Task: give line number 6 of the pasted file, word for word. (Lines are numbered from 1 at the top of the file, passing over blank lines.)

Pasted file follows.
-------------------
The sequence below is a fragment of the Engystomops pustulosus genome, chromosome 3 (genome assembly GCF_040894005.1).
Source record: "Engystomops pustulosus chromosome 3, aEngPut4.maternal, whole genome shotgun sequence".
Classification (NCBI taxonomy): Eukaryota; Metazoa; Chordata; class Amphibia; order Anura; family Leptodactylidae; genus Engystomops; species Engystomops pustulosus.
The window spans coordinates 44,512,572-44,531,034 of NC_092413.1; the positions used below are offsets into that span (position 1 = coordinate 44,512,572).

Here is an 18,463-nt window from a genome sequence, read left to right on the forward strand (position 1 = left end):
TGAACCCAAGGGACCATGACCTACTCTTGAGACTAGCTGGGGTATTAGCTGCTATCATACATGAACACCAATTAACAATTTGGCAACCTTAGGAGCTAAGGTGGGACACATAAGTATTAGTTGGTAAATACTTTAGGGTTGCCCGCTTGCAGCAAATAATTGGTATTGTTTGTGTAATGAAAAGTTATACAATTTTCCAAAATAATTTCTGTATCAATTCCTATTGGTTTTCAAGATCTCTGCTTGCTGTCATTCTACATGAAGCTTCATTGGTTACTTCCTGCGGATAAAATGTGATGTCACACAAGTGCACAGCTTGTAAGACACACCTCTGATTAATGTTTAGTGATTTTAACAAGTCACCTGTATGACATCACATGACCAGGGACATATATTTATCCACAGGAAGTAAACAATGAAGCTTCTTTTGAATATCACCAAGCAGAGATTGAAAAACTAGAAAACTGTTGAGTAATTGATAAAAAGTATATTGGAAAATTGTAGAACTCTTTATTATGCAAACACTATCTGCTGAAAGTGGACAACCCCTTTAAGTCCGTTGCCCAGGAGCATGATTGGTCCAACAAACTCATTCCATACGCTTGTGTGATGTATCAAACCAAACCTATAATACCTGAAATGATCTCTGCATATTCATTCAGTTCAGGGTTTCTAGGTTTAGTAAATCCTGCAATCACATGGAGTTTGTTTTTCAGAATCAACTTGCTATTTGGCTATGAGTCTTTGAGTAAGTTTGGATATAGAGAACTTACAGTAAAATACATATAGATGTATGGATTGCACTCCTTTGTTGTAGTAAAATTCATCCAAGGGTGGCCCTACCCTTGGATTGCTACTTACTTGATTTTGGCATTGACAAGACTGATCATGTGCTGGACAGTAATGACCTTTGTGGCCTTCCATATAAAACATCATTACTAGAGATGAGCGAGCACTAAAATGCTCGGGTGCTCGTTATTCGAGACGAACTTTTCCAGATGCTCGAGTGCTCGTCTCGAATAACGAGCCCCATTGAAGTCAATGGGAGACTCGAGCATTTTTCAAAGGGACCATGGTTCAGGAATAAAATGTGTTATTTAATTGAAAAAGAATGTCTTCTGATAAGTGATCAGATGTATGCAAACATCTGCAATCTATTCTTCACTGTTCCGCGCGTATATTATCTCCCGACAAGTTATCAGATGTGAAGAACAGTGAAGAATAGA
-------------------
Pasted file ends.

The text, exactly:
TGAACCCAAGGGACCATGACCTACTCTTGAGACTAGCTGGGGTATTAGCTGCTATCATACATGAACACCAATTAACAATTTGGCAACCTTAGGAGCTAAGGTGGGACACATAAGTATTAGTTGGTAAATACTTTAGGGTTGCCCGCTTGCAGCAAATAATTGGTATTGTTTGTGTAATGAAAAGTTATACAATTTTCCAAAATAATTTCTGTATCAATTCCTATTGGTTTTCAAGATCTCTGCTTGCTGTCATTCTACATGAAGCTTCATTGGTTACTTCCTGCGGATAAAATGTGATGTCACACAAGTGCACAGCTTGTAAGACACACCTCTGATTAATGTTTAGTGATTTTAACAAGTCACCTGTATGACATCACATGACCAGGGACATATATTTATCCACAGGAAGTAAACAATGAAGCTTCTTTTGAATATCACCAAGCAGAGATTGAAAAACTAGAAAACTGTTGAGTAATTGATAAAAAGTATATTGGAAAATTGTAGAACTCTTTATTATGCAAACACTATCTGCTGAAAGTGGACAACCCCTTTAAGTCCGTTGCCCAGGAGCATGATTGGTCCAACAAACTCATTCCATACGCTTGTGTGATGTATCAAACCAAACCTATAATACCTGAAATGATCTCTGCATATTCATTCAGTTCAGGGTTTCTAGGTTTAGTAAATCCTGCAATCACATGGAGTTTGTTTTTCAGAATCAACTTGCTATTTGGCTATGAGTCTTTGAGTAAGTTTGGATATAGAGAACTTACAGTAAAATACATATAGATGTATGGATTGCACTCCTTTGTTGTAGTAAAATTCATCCAAGGGTGGCCCTACCCTTGGATTGCTACTTACTTGATTTTGGCATTGACAAGACTGATCATGTGCTGGACAGTAATGACCTTTGTGGCCTTCCATATAAAACATCATTACTAGAGATGAGCGAGCACTAAAATGCTCGGGTGCTCGTTATTCGAGACGAACTTTTCCAGATGCTCGAGTGCTCGTCTCGAATAACGAGCCCCATTGAAGTCAATGGGAGACTCGAGCATTTTTCAAAGGGACCATGGTTCAGGAATAAAATGTGTTATTTAATTGAAAAAGAATGTCTTCTGATAAGTGATCAGATGTATGCAAACATCTGCAATCTATTCTTCACTGTTCCGCGCGTATATTATCTCCCGACAAGTTATCAGATGTGAAGAACAGTGAAGAATAGA